How Children Learned in the Past – Background Information
- Grade Level:
- American Indian History and Culture, Education, Family Life, French and Indian War
- 30-45 minutes
- Group Size:
- Up to 24
- National/State Standards:
- National Standards for History: K-4: Standard 1, 2, 3. Curriculum Standards for Social Studies: I, II, V. Common Core State Standards: CCSS.ELA-Literacy SL.K.1.
American Indian, One-room school, Wampum
OverviewThis packet contains information that teachers and parents can use to familiarize students with their upcoming field trip or reinforce their learning after their visit to Fort Necessity.
Guiding Question: How did American Indian children who lived in the 1750s learn? Who were the Iroquois "Three Sisters"? What was wampum? What was Fort Necessity? What was the Potter School? What was the Mount Washington Tavern?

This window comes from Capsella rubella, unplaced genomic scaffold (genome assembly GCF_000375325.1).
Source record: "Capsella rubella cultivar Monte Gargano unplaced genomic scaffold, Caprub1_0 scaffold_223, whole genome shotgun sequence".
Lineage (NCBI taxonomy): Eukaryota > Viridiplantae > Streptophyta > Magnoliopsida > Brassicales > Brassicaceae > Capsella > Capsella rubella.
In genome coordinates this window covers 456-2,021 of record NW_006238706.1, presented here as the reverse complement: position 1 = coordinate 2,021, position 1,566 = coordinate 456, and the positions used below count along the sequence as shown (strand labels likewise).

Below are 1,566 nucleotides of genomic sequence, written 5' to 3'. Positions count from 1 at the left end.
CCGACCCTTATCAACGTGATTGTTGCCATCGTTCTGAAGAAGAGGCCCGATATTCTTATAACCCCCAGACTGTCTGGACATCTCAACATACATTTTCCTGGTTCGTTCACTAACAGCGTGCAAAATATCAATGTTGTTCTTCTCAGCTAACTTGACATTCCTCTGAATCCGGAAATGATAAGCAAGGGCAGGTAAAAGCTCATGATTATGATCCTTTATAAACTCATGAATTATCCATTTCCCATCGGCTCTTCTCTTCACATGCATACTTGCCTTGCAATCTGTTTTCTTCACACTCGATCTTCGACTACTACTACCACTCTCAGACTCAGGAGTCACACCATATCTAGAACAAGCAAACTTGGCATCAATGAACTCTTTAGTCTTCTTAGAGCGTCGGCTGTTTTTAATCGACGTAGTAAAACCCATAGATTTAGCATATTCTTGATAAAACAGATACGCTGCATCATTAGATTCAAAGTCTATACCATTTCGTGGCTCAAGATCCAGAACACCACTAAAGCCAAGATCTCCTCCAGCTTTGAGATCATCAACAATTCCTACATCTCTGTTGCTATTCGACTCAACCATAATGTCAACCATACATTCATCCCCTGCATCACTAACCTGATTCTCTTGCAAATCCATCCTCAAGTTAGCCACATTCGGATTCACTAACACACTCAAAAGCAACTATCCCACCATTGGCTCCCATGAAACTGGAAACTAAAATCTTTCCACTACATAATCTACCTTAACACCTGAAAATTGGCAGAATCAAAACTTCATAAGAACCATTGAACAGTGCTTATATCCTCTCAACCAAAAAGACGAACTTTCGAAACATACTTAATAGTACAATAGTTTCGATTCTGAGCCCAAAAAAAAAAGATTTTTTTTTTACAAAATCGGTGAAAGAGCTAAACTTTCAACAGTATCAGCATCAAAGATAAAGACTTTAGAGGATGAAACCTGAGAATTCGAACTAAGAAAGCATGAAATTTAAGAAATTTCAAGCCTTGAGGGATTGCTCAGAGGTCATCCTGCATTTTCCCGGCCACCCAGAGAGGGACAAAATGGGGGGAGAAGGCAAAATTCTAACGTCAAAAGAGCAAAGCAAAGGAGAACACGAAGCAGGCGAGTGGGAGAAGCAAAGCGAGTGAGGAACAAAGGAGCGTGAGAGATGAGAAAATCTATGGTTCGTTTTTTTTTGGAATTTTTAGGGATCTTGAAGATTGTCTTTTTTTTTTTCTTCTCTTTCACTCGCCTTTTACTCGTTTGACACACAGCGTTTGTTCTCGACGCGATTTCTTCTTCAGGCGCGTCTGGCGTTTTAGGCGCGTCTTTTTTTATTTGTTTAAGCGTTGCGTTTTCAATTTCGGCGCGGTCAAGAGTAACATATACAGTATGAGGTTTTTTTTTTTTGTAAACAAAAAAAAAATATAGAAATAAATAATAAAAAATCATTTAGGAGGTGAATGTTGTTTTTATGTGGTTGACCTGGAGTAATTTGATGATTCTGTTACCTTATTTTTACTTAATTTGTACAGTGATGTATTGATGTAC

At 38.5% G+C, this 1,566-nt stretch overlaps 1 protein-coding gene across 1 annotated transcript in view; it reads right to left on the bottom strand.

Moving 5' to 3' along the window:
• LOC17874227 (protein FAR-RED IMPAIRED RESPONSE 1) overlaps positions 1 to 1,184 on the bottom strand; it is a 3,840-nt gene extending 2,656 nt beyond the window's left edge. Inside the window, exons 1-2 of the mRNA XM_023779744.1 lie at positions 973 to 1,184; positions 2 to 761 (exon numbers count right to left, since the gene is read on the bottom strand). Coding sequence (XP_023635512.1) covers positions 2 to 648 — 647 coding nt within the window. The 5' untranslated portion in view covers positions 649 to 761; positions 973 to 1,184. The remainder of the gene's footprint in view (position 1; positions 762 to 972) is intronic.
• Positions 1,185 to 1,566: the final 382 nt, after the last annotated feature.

Critical Content: Parents or teachers can introduce children to the way American Indian children learned, who the Iroquois "Three Sisters" are, what wampum is, what happened at Fort Necessity and the connection between the Potter School and the Mount Washington Tavern.
Student objectives: Students will…
· Identify the Three Sisters
· Explain what wampum is
This packet contains information that teachers and parents can use to familiarize students with their upcoming field trip or reinforce their learning after their visit to Fort Necessity. It has sections entitled: American Indian Children in the 1750s; Iroquois Story of the Three Sisters; Wampum; Fort Necessity; James Sampey, the Potter School and the Mount Washington Tavern; and Mount Washington Tavern.
1. Download the pdf for teachers or parents
2. Make copies
3. Teach and discuss with the students
The material in this packet relates to the history of Fort Necessity and the American Indian families that lived in the area in the 1750s. The packet also explains how the owner of the Mount Washington Tavern, James Sampey, was on the school board that voted to build a one-room school house. The packet gives information on the still standing one-room school house, Potter School, and the Mount Washington Tavern.